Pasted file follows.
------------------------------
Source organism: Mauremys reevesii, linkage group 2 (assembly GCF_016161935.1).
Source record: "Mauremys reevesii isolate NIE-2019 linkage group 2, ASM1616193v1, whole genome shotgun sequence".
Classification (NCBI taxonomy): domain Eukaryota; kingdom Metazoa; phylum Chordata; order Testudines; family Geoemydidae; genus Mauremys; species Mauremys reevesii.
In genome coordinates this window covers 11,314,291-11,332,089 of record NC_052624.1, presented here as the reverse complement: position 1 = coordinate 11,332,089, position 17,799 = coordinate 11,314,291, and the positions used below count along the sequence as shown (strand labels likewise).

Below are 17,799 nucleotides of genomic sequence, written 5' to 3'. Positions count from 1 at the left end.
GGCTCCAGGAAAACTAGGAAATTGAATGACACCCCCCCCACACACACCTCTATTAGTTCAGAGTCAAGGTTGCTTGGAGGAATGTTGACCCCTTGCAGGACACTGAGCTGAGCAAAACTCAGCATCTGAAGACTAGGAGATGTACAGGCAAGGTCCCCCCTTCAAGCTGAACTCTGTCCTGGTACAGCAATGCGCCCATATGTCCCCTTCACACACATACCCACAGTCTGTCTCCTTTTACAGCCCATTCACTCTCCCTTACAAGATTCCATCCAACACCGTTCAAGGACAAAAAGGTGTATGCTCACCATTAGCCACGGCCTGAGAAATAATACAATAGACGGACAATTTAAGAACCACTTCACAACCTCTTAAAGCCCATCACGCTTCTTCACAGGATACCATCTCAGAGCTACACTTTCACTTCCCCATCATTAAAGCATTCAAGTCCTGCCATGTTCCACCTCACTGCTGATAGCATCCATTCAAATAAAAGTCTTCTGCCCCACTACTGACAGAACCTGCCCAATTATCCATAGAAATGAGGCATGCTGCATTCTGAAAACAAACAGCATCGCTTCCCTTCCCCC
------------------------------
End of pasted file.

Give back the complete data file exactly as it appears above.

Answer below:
Source organism: Mauremys reevesii, linkage group 2 (assembly GCF_016161935.1).
Source record: "Mauremys reevesii isolate NIE-2019 linkage group 2, ASM1616193v1, whole genome shotgun sequence".
Classification (NCBI taxonomy): domain Eukaryota; kingdom Metazoa; phylum Chordata; order Testudines; family Geoemydidae; genus Mauremys; species Mauremys reevesii.
In genome coordinates this window covers 11,314,291-11,332,089 of record NC_052624.1, presented here as the reverse complement: position 1 = coordinate 11,332,089, position 17,799 = coordinate 11,314,291, and the positions used below count along the sequence as shown (strand labels likewise).

Below are 17,799 nucleotides of genomic sequence, written 5' to 3'. Positions count from 1 at the left end.
GGCTCCAGGAAAACTAGGAAATTGAATGACACCCCCCCCACACACACCTCTATTAGTTCAGAGTCAAGGTTGCTTGGAGGAATGTTGACCCCTTGCAGGACACTGAGCTGAGCAAAACTCAGCATCTGAAGACTAGGAGATGTACAGGCAAGGTCCCCCCTTCAAGCTGAACTCTGTCCTGGTACAGCAATGCGCCCATATGTCCCCTTCACACACATACCCACAGTCTGTCTCCTTTTACAGCCCATTCACTCTCCCTTACAAGATTCCATCCAACACCGTTCAAGGACAAAAAGGTGTATGCTCACCATTAGCCACGGCCTGAGAAATAATACAATAGACGGACAATTTAAGAACCACTTCACAACCTCTTAAAGCCCATCACGCTTCTTCACAGGATACCATCTCAGAGCTACACTTTCACTTCCCCATCATTAAAGCATTCAAGTCCTGCCATGTTCCACCTCACTGCTGATAGCATCCATTCAAATAAAAGTCTTCTGCCCCACTACTGACAGAACCTGCCCAATTATCCATAGAAATGAGGCATGCTGCATTCTGAAAACAAACAGCATCGCTTCCCTTCCCCC